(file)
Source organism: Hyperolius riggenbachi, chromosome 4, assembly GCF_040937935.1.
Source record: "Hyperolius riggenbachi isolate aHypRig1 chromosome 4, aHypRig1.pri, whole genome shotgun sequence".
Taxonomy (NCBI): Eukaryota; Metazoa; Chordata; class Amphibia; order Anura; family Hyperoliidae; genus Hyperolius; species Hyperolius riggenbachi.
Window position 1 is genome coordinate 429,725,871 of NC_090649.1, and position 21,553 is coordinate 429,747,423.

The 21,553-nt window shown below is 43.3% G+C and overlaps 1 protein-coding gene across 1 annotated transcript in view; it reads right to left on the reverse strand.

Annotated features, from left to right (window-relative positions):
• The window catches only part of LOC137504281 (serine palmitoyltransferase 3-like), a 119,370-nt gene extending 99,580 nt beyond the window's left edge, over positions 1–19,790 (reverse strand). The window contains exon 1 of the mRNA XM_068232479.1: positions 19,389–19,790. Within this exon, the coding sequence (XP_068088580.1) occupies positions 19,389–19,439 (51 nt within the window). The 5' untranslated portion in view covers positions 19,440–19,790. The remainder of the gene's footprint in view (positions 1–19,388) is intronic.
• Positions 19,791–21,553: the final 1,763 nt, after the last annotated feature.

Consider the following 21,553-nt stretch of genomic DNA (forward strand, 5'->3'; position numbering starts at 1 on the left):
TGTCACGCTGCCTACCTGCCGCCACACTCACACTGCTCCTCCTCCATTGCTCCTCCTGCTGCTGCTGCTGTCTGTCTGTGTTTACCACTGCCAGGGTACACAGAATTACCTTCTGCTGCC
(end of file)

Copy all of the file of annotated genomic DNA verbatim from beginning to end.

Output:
Source organism: Hyperolius riggenbachi, chromosome 4, assembly GCF_040937935.1.
Source record: "Hyperolius riggenbachi isolate aHypRig1 chromosome 4, aHypRig1.pri, whole genome shotgun sequence".
Taxonomy (NCBI): Eukaryota; Metazoa; Chordata; class Amphibia; order Anura; family Hyperoliidae; genus Hyperolius; species Hyperolius riggenbachi.
Window position 1 is genome coordinate 429,725,871 of NC_090649.1, and position 21,553 is coordinate 429,747,423.

The 21,553-nt window shown below is 43.3% G+C and overlaps 1 protein-coding gene across 1 annotated transcript in view; it reads right to left on the reverse strand.

Annotated features, from left to right (window-relative positions):
• The window catches only part of LOC137504281 (serine palmitoyltransferase 3-like), a 119,370-nt gene extending 99,580 nt beyond the window's left edge, over positions 1–19,790 (reverse strand). The window contains exon 1 of the mRNA XM_068232479.1: positions 19,389–19,790. Within this exon, the coding sequence (XP_068088580.1) occupies positions 19,389–19,439 (51 nt within the window). The 5' untranslated portion in view covers positions 19,440–19,790. The remainder of the gene's footprint in view (positions 1–19,388) is intronic.
• Positions 19,791–21,553: the final 1,763 nt, after the last annotated feature.

Consider the following 21,553-nt stretch of genomic DNA (forward strand, 5'->3'; position numbering starts at 1 on the left):
TGTCACGCTGCCTACCTGCCGCCACACTCACACTGCTCCTCCTCCATTGCTCCTCCTGCTGCTGCTGCTGTCTGTCTGTGTTTACCACTGCCAGGGTACACAGAATTACCTTCTGCTGCC